Knowle Transport loses O-licence for multiple counts of AdBlue evasion

Commercial Motor
February 15, 2018


A Solihull-based haulier has lost its o-licence after being caught avoiding AdBlue use on numerous occasions, in the latest in a string of decisions against AdBlue evaders.

Denise Maxwell, trading as Knowle Transport, holds a standard national licence for 14 vehicles and four trailers. The transport manager was Paul Horsburgh.

West Midlands TC Nicholas Denton ruled last week that the firm would lose its O-licence, effective from 10 March. Both Maxwell and Horsburgh were also told that they had lost their good repute in a written decision of 7 February, which followed a public inquiry (PI).

The PI heard that in December, Denton had received a report from the DVSA which told him that a vehicle operated by Maxwell was stopped in August and found to be fitted with an AdBlue disabling device.

Multiple offences

A day later another vehicle operated by Maxwell was found to be fitted with a similar device. In September another was stopped and it was discovered that a fuse had been removed which made the AdBlue system inoperative.

A subsequent visit to the firm’s premises found that Maxwell refused on solicitor’s advice to answer the questions of DVSA examiner Paul Matthews.

A later letter from the solicitor explained that the emulator devices had been fitted because the vehicles involved had experienced severe difficulties in operating with the AdBlue system. Replacement AdBlue systems were being sought.

At the PI the TC asked the transport manager if he had been aware of the fitting of the AdBlue emulators.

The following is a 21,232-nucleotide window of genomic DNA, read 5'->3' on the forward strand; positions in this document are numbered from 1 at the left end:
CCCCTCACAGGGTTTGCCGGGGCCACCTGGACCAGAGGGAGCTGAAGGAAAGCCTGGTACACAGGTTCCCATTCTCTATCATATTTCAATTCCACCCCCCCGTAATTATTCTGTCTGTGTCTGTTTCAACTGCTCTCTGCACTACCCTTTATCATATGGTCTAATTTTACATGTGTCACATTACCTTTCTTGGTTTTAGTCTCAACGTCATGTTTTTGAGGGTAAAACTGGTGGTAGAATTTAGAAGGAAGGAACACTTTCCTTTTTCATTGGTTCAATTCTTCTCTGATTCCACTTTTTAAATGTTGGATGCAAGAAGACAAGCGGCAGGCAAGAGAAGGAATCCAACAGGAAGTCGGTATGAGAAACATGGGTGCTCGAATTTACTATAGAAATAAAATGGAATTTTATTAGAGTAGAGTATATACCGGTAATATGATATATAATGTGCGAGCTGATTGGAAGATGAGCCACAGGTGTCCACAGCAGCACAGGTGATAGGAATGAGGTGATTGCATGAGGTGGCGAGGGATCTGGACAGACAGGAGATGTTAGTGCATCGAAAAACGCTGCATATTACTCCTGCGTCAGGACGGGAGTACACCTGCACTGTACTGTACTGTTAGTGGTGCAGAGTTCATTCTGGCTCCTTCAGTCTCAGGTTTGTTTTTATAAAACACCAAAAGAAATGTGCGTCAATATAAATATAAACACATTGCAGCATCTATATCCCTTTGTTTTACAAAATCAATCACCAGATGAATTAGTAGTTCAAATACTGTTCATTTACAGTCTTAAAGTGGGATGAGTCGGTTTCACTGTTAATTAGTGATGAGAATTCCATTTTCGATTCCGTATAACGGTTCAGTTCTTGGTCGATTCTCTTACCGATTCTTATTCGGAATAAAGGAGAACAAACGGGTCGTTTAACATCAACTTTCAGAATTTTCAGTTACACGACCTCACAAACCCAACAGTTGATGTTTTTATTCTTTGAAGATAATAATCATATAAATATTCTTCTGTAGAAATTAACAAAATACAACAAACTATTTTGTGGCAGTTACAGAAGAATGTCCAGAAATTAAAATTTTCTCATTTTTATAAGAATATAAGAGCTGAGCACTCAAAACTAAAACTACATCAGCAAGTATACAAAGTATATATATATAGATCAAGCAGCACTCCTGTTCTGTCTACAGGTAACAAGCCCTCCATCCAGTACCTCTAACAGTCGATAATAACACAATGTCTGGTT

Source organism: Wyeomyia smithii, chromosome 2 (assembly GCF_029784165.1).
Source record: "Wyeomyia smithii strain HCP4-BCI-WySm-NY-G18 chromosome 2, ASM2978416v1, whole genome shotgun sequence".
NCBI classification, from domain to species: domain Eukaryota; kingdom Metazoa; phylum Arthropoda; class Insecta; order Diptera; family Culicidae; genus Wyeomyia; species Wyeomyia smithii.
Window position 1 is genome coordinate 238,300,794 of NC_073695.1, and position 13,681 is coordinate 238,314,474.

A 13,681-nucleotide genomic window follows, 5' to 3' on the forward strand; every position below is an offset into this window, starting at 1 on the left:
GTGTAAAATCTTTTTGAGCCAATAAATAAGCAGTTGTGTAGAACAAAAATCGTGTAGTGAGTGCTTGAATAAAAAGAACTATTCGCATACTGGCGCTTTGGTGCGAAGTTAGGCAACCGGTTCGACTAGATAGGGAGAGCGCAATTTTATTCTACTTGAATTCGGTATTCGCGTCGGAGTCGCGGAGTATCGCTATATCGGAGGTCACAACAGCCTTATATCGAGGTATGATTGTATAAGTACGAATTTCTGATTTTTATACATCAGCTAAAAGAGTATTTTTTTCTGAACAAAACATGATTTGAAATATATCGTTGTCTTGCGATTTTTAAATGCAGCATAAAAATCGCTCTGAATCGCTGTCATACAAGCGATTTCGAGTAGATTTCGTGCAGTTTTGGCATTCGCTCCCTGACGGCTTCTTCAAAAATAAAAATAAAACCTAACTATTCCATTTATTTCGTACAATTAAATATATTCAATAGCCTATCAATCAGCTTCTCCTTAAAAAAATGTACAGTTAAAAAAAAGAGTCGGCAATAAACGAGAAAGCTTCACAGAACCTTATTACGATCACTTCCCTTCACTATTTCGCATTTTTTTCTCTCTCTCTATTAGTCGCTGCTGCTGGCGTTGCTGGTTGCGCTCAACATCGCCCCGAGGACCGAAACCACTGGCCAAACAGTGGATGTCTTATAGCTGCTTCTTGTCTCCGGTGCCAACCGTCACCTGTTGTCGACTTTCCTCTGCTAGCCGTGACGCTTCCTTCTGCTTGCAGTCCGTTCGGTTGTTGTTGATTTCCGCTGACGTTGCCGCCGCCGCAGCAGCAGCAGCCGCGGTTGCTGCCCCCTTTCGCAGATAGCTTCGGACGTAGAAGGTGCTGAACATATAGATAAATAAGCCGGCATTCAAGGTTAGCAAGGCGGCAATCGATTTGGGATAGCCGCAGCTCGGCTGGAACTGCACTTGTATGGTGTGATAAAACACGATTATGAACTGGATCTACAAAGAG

He said he was responsible for tachographs and drivers hours, not vehicle maintenance, and had not been aware of the AdBlue problems.

System error

Horsburgh added that he was paid £400 a month in cash for the tacho analysis. When the TC asked him to show details of infringements committed by a couple of named drivers he said he was not too familiar with the system.

The TC said: “It quickly became apparent that although Mr Horsburgh had been downloading the driver card data, he did not know how to use the software to analyse the data for infringements.

He was simply looking at information on screen and then laboriously counting up driving minutes, break minutes et cetera.”

Downloads had not been performed at the required time of at least every 28 days and the TC said he was “frankly shocked” by the transport manager’s presentation.

Diesel fraud

The PI also heard that the operator’s previous record included a 21-day licence suspension in 2015 after it had been fined £79,000 for illegally using rebated fuel under a case brought by HMRC.

HMRC said at the time that the operator had evaded paying £239,900 – a sum that it was then charged. HMRC also categorised the operator as an “habitual offender”.

Denton said: “Coming on top of the diesel fraud, the AdBlue issue is a clear demonstration that Ms Maxwell has not learned her lesson and has continued her fraudulent behaviour through her manipulation of the devices which are meant to ensure that the vehicles stay within their permitted emission levels.

"Such persistent dishonest conduct has destroyed any trust I could have in her.”

Denton revoked the operator’s licence from 10 March, to give time for the business to be wound down in an orderly manner. Maxwell was disqualified for five years as an operator while Horsburgh was disqualified indefinitely.

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